The Long View

20090521 NYO portrait edit 46131 300x200 The Long View

The Commercial Observer: So, are you about to have more time on your hands?

Mr. Mosler: I certainly will have more time to devote to business development, which is what this was all about. At the end of the day, this was a move to get me to client interface; to develop, for lack of a better way to articulate it, a key client care program so that I can help mature some of the large institutional relationships and cross-sell them into other services; and, most importantly for me, to make a difference right here in the Northeast region and particularly in New York in securing large-end portfolio types of businesses.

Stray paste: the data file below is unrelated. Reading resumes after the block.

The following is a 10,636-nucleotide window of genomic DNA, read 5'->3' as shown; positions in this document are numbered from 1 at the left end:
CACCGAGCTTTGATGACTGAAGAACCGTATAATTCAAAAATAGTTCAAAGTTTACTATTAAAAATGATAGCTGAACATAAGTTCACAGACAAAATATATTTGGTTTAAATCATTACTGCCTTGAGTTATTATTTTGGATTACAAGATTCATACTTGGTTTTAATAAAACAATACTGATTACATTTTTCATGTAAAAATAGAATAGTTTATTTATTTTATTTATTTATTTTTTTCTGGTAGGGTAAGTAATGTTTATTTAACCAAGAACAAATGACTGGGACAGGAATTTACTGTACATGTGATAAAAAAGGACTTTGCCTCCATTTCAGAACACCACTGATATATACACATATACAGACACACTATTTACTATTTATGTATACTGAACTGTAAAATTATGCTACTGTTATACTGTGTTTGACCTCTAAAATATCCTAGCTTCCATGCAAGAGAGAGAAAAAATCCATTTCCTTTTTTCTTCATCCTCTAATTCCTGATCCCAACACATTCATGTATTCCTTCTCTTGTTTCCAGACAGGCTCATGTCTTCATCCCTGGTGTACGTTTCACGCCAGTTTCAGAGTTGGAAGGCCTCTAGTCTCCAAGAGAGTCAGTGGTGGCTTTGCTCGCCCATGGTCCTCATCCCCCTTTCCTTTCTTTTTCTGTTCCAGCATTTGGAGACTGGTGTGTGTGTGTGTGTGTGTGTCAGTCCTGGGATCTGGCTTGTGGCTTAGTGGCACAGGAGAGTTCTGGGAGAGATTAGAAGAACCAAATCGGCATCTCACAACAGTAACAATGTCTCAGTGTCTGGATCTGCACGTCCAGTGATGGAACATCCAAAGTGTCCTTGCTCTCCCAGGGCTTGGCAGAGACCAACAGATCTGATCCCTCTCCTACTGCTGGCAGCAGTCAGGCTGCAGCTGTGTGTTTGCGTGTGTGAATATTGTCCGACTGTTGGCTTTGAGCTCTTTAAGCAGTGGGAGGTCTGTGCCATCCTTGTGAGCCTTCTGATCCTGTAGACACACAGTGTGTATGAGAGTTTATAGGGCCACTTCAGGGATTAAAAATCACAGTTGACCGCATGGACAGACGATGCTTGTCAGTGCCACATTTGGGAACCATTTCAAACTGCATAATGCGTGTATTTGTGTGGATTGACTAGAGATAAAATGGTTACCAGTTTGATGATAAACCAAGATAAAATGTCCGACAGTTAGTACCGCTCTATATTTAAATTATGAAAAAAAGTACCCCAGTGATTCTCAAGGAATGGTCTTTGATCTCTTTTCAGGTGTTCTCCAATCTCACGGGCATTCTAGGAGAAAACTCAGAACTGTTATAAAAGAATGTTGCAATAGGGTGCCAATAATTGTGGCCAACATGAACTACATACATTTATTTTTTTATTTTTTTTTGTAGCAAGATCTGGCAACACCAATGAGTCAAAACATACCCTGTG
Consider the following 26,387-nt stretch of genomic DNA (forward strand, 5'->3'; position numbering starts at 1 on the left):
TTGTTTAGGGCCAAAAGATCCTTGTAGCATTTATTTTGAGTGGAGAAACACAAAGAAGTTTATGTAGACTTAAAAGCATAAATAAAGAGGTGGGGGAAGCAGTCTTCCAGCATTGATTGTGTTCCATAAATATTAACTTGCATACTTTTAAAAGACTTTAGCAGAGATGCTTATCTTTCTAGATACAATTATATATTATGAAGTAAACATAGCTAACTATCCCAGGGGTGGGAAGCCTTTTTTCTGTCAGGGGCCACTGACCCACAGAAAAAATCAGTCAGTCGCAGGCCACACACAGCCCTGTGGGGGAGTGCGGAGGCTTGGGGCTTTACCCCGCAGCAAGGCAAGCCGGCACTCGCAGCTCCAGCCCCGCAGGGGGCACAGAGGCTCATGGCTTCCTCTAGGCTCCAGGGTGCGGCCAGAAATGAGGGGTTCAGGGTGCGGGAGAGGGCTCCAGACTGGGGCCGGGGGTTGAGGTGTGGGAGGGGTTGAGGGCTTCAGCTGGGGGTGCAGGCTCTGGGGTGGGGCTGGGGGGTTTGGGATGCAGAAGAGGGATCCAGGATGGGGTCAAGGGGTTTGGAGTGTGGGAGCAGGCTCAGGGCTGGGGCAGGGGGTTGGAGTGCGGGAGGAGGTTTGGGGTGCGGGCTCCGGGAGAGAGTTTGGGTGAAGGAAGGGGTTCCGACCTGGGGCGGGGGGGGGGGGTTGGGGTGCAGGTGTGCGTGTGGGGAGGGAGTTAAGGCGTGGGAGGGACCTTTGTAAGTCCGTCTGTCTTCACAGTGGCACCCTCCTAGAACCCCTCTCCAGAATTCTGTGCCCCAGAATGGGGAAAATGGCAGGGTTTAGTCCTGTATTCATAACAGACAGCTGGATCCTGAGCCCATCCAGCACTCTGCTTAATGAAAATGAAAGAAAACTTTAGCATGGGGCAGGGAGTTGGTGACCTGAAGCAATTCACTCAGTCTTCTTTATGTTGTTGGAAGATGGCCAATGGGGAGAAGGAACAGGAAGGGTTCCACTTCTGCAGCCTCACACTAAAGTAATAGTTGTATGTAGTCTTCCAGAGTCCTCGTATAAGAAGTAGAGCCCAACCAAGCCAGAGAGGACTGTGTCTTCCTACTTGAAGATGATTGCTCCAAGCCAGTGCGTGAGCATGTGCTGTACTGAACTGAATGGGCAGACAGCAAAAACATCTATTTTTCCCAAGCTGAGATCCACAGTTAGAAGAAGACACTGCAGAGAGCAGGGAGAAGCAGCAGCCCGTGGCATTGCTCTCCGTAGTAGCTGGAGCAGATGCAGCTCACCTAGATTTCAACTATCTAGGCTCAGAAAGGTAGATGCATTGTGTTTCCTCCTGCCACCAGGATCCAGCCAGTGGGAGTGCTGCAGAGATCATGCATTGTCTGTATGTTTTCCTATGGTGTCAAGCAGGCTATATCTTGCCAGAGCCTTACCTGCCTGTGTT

In a way, you’re going back to your roots, aren’t you?

It’s certainly getting back to my passion and my beginnings in the sense that, as any former broker, I built my reputation on how we service the client and the ability to proactively secure business. There’s certainly an element of that.


Do you expect to have any extra personal time?

I don’t think I’ll be looking at a lot of free time, because I think the business opportunity is enormous in this environment. This is an environment where clients really need to look for advice, and for someone who has seen the cycles, there’s a distinct competitive advantage for anyone who can put this climate in perspective. But I don’t expect to have a bunch of free time. I also expect to be able to help and support our new CEO if and when he chooses.


Do you and Glenn share a history?